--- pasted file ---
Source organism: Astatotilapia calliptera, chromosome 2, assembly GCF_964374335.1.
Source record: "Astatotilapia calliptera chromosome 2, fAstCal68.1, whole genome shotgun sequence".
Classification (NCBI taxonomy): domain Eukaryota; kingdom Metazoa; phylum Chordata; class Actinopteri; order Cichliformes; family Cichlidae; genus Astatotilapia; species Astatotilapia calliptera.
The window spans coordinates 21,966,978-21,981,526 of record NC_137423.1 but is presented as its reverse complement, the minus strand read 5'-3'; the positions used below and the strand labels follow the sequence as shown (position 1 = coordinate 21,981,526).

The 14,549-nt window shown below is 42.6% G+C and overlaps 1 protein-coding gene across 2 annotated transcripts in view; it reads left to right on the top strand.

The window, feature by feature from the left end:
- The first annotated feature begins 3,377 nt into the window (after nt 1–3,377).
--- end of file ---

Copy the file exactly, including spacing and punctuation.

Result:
Source organism: Astatotilapia calliptera, chromosome 2, assembly GCF_964374335.1.
Source record: "Astatotilapia calliptera chromosome 2, fAstCal68.1, whole genome shotgun sequence".
Classification (NCBI taxonomy): domain Eukaryota; kingdom Metazoa; phylum Chordata; class Actinopteri; order Cichliformes; family Cichlidae; genus Astatotilapia; species Astatotilapia calliptera.
The window spans coordinates 21,966,978-21,981,526 of record NC_137423.1 but is presented as its reverse complement, the minus strand read 5'-3'; the positions used below and the strand labels follow the sequence as shown (position 1 = coordinate 21,981,526).

The 14,549-nt window shown below is 42.6% G+C and overlaps 1 protein-coding gene across 2 annotated transcripts in view; it reads left to right on the top strand.

The window, feature by feature from the left end:
- The first annotated feature begins 3,377 nt into the window (after nt 1–3,377).